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With nearly 5,000 federal criminal offenses, and hundreds of thousands of regulations that can be punished criminally, the power of the federal prosecutor has never been stronger. Many of these offenses are vague on their face, others can be stretched beyond recognition, and nearly all are connected to the ever-increasing Sentencing Guidelines. Prosecutors are armed with broad charging discretion, draconian asset forfeiture authority, and discovery rules that consistently favor the government. For those accused of white collar crime, this is their reality.
It is for all these reasons that, eleven years ago, NACDL’s Defending the White Collar Case: In And Out of Court Seminar was created. Each year the white collar defense bar gathers to learn from each other, to improve their skills, and to ensure they are well-positioned to provide their clients the best defense possible. The power of prosecutors is great, but this defense revival meeting is even greater.
Designed by defense attorneys for defense attorneys, NACDL’s Defending the White Collar Case Seminar is the nation’s premiere white collar CLE. This year’s program will examine the biggest developments and hottest topics in white collar law such as cybercrime, public corruption, and forfeiture. It will also offer critical trial skill-building techniques and will offer strategies for combatting prosecutorial gamesmanship. Attendees will exchange ideas over networking lunches and have the chance to participate in a defense-minded Town Hall that will close out the program. And, as always, this unique program will provide the defense bar an open and receptive forum to share our experiences with each other.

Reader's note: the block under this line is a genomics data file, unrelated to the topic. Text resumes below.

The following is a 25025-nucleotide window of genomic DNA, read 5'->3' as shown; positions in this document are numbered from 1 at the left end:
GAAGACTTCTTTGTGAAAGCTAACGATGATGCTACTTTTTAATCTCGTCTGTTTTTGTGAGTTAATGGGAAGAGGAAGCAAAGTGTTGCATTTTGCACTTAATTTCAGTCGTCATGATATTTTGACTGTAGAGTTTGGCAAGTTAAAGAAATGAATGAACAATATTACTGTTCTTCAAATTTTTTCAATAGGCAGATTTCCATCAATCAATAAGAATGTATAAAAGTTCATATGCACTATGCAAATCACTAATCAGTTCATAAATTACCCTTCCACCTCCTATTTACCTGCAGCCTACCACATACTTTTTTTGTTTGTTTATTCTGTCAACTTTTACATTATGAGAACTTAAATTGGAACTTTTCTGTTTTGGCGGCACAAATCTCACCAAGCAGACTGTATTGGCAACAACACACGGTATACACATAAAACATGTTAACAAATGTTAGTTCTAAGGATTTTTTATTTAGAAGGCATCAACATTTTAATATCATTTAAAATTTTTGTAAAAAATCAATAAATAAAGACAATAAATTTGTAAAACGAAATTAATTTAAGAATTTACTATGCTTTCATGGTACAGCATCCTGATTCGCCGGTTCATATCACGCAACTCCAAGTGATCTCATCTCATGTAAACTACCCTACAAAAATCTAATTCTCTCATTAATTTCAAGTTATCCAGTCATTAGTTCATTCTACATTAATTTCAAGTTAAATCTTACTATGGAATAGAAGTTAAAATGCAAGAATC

This year’s program will be held in conjunction with the NACDL Fall
Board Meeting at the Fordham Law School in New York City on October 22-24, 2015.
CLE Credits NACDL is an accredited provider of CLE in all states requiring mandatory CLE Training. NACDL will apply for at least 13.5 credit hours including 2.5 ethics in every state requiring pre-approval. Approved hours for each state will be identified at the seminar. Some states, IL, GA, NC, NE, PA, TX and UT require additional fees by the attendee in order to receive credit.